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Posture is a foundation on which other techniques stand; correct posture is essential whether you’re singing or speaking. It allows you to breathe comfortably and correctly.

Being aware of your posture, and counteracting bad posture is something to be aware of throughout your vocal work.

Importance of Good Posture

Control of your voice does not require a military stance, but nor should you be slumped forward with your shoulders rolled. Benefits of good posture include:

Better control of tone, pitch and projection

Reduced risk of vocal damage

A more professional image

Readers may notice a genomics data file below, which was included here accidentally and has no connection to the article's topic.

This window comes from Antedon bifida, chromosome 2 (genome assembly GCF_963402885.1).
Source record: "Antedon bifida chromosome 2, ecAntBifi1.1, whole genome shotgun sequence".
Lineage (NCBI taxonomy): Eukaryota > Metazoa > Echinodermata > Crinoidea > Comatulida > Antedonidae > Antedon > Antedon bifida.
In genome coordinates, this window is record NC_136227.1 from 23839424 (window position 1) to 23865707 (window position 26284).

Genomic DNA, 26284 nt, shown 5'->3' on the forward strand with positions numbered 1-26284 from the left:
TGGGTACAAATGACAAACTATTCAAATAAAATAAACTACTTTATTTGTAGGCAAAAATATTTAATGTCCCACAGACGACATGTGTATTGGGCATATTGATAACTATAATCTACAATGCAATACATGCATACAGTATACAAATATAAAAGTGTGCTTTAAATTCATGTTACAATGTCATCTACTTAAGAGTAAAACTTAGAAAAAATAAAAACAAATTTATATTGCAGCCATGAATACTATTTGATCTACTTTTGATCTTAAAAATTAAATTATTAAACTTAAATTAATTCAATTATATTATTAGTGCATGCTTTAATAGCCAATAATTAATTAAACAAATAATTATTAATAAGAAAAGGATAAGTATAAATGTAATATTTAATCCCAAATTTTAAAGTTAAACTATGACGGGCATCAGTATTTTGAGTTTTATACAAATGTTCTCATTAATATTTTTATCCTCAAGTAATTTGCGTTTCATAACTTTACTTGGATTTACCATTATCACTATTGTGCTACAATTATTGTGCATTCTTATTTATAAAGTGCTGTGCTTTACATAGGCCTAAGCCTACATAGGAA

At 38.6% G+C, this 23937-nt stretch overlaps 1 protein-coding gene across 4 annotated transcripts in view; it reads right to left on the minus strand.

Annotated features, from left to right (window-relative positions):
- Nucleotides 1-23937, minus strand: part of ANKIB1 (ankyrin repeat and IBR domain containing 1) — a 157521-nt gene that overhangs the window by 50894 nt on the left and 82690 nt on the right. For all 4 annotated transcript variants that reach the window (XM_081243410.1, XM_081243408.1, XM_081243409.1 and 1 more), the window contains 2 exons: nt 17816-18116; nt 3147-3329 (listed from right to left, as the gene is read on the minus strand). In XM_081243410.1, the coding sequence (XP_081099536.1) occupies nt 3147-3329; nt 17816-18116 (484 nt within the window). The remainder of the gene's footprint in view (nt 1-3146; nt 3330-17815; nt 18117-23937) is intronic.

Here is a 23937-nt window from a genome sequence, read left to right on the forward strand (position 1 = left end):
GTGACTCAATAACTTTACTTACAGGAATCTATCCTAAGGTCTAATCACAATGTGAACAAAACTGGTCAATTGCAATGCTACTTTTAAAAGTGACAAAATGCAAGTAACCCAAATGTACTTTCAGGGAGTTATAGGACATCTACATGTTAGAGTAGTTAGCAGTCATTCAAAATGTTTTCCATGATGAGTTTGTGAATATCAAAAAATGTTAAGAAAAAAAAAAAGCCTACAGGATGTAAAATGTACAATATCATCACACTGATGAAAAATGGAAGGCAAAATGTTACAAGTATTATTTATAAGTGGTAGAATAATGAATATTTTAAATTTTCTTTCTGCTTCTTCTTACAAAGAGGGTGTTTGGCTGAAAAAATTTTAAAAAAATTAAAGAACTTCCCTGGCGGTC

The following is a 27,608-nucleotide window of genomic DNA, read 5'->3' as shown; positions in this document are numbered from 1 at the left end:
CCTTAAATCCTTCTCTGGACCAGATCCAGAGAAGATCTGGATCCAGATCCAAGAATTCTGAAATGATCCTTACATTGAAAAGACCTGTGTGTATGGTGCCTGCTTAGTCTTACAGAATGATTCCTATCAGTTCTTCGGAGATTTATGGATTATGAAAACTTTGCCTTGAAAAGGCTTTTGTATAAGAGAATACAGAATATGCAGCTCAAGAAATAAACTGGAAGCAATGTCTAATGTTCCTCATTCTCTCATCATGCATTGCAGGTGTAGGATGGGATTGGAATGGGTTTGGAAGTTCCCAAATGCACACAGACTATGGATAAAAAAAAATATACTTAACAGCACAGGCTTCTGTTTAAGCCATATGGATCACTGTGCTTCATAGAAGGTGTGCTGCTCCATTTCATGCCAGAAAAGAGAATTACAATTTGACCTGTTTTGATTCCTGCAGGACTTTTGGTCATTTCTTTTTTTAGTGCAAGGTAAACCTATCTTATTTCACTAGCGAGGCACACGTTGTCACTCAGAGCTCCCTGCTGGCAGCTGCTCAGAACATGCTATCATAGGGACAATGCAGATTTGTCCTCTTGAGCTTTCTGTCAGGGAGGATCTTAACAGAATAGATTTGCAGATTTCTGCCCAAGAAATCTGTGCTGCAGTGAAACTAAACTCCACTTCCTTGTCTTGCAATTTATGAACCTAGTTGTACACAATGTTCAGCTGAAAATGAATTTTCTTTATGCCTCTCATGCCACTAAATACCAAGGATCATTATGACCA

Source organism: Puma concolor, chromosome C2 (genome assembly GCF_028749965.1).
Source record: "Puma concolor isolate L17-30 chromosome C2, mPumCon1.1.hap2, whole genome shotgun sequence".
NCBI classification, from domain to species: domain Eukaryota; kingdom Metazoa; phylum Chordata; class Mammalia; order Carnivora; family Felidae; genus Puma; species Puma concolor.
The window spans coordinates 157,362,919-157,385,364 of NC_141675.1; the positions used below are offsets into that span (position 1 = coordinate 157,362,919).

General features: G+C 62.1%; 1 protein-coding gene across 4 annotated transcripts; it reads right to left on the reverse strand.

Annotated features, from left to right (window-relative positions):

Maximum chest expansion for incoming breath

For a Good Stance

Place your feet slightly apart

Bend your knees slightly (just out of lock)

Place the weight of your body evenly on both feet (don’t favour one leg when singing)

Hold your head erect: your chin should be at 90° to your neck, which allows the vocal cords maximum flexibility

Keep your spine straight and centred for balance but not stiff: the best way to achieve this is to roll your shoulders up to your ears and then drop them evenly; your back should feel well supported and comfortable and your ribs slightly raised.

Consequences of poor posture

Consequences of poor posture can include:

Sore chest, neck or back

Lack of stamina

Loss of vocal range

Sore throat from straining